Our study is the first report using oligonucleotide microarray gene-expression profiling in a homogeneous series of 32 patients (25 ALK+, 7 ALK) with systemic ALCL. In contrast to Thompson et al,33 only systemic ALK ALCL fulfilling strict criteria were included in the present study (see “Patients, materials, and methods”). The main goal of the present study was to address 2 major open questions regarding ALCL. First, do ALK+ and ALK ALCL tumors have different gene-expression profiles, suggesting that they are different entities involving distinct oncogenic mechanisms? Second, are the various morphologic features of ALCL (eg, common type vs morphologic variants) merely morphologic variations of the same disease entity with a single molecular signature or are they associated with different gene profiling expression?

Although primary systemic ALK+ ALCL is a well-defined entity in the WHO classification, so-called ALK ALCL is still the subject of controversy. In our unsupervised analysis (Figure 1A), ALK patients clustered into 2 subbranches in C1 and C2, further suggesting that ALK ALCL is heterogeneous and belongs to entities different from those for ALK+ ALCL. These results are in agreement with the recent study by Ballester et al34 showing a clear segregation between ALK+ and ALK patients by using hierarchical clustering analysis of T-cell non-Hodgkin lymphomas. In the present study, the supervised analysis by class comparison between ALK+ and ALK ALCL tumors provided distinct molecular signatures. The molecular signature of ALK ALCL includes overexpression of 4 genes with the most significant P value—CCR7, CNTFR, IL22, and IL21—but did not allow identification of the underlying oncogenic mechanism associated with these tumors. Among the genes overexpressed in ALK+ ALCL, BCL6, PTPN12, SERPINA1, and CEBPB are the 4 top genes overexpressed with the most significant P value.

Overexpression of the BCL6 proto-oncogene in ALK+ ALCL was confirmed by immunohistochemistry. These results are in agreement with previous reports, although the percentage of positive cases (approximately 40% in previous studies, including ALK+ and ALK patients) was lower than in our study (overall, 75% of all patients).39,40 Such a discrepancy could be explained by the overrepresentation of ALK+ patients in our series. BCL-6 is known to be predominantly expressed in germinal center B lymphocytes and their neoplastic counterparts,41 and there is no clear explanation concerning its expression in T-/null-cell ALCL.39 However, BCL-6 is also expressed by a subpopulation of germinal center and perifollicular CD4+ T lymphocytes and by a small population of CD30+ cells localized in the perifollicular area and at the edge of germinal centers.39,42 These CD4+/BCL-6+ T cells might correspond to the recently described follicular B-helper T cells (TFH),43 but the latter cells are characteristically positive for CXCL13, a chemokine that is exceptionally expressed in ALCL44 and, in contrast to CXCL12, not found in the present study. Moreover, BCL-6 overexpression in ALK+ ALCL is in agreement with the down-regulation of the cyclin D2 gene, also found in these tumors (data not shown) because the latter gene is known to be negatively regulated by BCL-6.45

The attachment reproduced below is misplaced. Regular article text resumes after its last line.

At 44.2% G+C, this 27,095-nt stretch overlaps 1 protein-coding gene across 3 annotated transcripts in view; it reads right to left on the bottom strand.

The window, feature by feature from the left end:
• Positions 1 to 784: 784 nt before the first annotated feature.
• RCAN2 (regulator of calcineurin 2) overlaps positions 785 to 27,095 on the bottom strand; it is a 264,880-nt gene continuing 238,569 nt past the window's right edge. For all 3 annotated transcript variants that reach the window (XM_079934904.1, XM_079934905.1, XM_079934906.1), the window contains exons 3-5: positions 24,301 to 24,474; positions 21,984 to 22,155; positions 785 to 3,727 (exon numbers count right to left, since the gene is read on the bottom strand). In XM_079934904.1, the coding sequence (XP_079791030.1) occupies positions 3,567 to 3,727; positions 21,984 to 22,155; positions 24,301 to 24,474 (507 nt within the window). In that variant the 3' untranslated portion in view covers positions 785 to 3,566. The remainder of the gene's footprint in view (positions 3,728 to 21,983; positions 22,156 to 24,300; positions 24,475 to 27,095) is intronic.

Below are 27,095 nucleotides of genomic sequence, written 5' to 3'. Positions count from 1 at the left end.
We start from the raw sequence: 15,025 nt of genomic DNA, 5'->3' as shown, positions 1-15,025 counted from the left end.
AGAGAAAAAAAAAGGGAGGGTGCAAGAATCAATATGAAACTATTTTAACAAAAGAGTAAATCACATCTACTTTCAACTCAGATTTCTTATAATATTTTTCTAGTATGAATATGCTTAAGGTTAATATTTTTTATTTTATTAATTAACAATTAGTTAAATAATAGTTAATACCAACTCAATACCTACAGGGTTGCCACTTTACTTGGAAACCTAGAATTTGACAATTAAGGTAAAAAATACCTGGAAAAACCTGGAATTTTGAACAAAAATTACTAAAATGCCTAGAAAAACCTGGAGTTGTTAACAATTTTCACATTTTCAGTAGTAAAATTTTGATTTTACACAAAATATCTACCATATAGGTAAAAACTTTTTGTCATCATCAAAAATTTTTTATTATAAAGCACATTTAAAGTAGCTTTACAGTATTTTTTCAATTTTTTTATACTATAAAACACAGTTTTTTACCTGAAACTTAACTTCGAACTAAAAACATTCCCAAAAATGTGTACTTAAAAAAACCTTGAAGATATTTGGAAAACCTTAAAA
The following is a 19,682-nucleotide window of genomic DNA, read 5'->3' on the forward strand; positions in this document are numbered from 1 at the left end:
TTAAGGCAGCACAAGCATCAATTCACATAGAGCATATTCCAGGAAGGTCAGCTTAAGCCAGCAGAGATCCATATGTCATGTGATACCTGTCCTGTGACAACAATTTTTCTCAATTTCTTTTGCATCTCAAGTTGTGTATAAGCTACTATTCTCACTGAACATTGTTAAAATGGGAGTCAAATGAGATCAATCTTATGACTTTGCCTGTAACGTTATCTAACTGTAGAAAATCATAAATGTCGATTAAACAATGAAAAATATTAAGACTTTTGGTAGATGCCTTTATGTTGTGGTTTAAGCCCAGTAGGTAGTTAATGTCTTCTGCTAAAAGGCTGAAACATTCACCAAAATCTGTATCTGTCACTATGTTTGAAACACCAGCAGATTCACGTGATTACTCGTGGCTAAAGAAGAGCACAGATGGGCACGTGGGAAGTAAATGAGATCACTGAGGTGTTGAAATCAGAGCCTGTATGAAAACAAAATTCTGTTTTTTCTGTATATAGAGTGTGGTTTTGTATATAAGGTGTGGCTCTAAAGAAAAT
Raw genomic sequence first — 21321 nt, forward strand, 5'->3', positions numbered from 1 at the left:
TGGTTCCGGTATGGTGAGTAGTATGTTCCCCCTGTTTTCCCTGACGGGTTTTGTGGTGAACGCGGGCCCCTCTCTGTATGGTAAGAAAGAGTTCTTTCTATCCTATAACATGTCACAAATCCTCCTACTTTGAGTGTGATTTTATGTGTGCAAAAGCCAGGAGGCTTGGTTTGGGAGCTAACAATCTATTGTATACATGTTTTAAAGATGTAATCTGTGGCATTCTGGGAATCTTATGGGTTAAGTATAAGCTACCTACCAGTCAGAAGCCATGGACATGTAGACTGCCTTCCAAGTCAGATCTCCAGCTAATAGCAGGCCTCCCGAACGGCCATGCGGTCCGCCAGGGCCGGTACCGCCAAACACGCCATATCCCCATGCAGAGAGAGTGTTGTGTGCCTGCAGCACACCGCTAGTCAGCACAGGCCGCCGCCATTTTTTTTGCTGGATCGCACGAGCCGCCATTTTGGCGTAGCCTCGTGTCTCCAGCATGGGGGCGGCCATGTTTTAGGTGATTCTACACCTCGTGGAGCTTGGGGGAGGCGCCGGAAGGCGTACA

PTPN12 (also named PTP-PEST) was the second statistically discriminatory gene overexpressed in ALK+ samples. The expression of this tyrosine phosphatase, originally cloned from a human colon cancer cDNA library,46 has never been reported in lymphoma. This phosphatase has been described as a negative regulator of c-abl kinase activity.47 We should note that we have recently shown that SHP1, another protein tyrosine phosphatase, is also expressed in ALK+ ALCL and involved in NPM-ALK dephosphorylation.48

A potentially interesting gene overexpressed in ALK+ ALCL is the SERPINA1 gene. SerpinA1 is a major plasma serine proteinase inhibitor that is mostly synthesized by the liver but is also synthesized by a number of other cells, including monocytes/macrophages.49 On the basis of morphologic ground and serpinA1 expression, some hematopoietic neoplasms were originally diagnosed as malignant histiocytosis or true histiocytic lymphoma and were later reclassified as ALCL.50,51 The overexpression of serpinA1 in ALK+ ALCL is in agreement with the results reported by Villalva et al52 using subtractive suppressive hybridization technique between an ALK+ ALCL cell line and an ALK ALCL tumor. Of note, increased serpinA1 levels in sera or tumor tissues from various cancer patients have been reported.53,54 Interestingly, in these studies, patients with tumors positive for serpinA1 had worse prognoses than those with negative ones. The adverse prognostic effect of serpinA1 expression could be related to its inhibition of natural killer (NK)–cell activity.5557